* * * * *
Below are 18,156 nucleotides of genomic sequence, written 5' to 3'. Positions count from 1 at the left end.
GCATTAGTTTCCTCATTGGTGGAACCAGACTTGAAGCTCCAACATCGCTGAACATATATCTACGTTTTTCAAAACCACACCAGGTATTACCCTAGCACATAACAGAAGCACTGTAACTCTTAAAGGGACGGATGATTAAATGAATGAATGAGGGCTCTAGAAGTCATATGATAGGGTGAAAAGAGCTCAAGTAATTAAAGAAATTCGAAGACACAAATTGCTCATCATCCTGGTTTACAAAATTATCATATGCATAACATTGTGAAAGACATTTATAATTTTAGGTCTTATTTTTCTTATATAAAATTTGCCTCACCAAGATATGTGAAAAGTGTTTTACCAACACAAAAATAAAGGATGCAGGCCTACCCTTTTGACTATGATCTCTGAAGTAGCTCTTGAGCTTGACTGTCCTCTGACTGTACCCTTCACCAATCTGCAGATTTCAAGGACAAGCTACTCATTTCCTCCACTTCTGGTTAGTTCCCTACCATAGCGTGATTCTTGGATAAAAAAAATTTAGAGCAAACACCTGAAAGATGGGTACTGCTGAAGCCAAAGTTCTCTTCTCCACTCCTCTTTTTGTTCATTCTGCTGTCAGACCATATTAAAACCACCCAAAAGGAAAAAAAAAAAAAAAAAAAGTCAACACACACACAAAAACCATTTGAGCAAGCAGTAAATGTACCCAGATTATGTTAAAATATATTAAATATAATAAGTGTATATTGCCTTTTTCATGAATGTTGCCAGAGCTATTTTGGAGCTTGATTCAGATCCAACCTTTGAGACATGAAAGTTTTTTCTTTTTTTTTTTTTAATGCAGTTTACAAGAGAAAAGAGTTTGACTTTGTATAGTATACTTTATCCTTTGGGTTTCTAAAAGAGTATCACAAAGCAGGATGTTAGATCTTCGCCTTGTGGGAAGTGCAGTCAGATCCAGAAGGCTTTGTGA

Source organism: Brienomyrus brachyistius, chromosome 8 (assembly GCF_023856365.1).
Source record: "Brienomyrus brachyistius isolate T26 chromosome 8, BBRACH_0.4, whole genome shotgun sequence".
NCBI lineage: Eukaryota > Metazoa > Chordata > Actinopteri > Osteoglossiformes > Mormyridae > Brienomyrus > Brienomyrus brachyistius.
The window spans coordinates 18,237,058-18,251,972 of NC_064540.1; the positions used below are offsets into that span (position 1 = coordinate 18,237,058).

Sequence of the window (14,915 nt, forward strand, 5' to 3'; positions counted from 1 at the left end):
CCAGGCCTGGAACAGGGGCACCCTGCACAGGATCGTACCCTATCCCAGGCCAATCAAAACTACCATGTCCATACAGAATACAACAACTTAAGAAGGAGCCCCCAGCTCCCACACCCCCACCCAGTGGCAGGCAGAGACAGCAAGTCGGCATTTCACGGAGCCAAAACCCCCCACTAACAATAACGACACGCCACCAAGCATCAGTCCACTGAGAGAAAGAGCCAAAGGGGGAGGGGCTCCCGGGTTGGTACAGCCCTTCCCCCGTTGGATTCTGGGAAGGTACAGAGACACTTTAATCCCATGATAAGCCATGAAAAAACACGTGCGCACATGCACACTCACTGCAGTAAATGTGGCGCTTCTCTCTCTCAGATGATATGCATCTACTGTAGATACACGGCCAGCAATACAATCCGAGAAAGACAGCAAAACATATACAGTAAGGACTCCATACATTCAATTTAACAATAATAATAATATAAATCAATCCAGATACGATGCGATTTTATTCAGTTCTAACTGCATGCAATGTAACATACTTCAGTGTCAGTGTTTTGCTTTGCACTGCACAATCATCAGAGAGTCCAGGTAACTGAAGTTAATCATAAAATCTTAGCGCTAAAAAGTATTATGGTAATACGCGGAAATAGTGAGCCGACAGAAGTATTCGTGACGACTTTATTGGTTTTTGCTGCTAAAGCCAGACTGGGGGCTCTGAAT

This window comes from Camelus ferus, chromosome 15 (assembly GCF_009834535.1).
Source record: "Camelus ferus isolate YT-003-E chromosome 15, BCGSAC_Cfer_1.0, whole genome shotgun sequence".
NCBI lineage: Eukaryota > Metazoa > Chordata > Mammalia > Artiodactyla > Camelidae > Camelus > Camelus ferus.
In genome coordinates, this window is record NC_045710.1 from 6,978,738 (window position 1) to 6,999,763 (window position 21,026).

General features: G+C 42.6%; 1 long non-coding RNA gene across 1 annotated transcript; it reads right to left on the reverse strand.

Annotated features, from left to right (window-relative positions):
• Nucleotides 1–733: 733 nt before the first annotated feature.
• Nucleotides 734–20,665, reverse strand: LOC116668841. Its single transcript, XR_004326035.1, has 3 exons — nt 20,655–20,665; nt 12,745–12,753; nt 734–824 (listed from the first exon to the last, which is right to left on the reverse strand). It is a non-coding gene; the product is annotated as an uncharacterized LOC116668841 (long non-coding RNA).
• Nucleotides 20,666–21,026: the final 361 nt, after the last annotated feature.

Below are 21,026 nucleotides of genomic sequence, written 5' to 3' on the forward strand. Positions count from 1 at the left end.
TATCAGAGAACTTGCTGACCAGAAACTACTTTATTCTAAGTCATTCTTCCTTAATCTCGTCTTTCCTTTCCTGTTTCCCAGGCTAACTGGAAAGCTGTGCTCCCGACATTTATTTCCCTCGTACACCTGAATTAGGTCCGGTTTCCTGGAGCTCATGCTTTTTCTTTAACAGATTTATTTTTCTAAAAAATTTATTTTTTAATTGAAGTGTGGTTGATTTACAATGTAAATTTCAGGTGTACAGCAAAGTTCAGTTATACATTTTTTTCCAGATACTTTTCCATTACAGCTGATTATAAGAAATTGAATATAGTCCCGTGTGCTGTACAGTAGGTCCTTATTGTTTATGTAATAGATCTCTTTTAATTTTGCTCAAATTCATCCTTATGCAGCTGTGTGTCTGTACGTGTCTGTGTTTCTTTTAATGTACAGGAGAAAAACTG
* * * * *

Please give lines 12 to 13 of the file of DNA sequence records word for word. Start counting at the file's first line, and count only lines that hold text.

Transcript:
In genome coordinates, this window is record NC_045710.1 from 6,978,738 (window position 1) to 6,999,763 (window position 21,026).

General features: G+C 42.6%; 1 long non-coding RNA gene across 1 annotated transcript; it reads right to left on the reverse strand.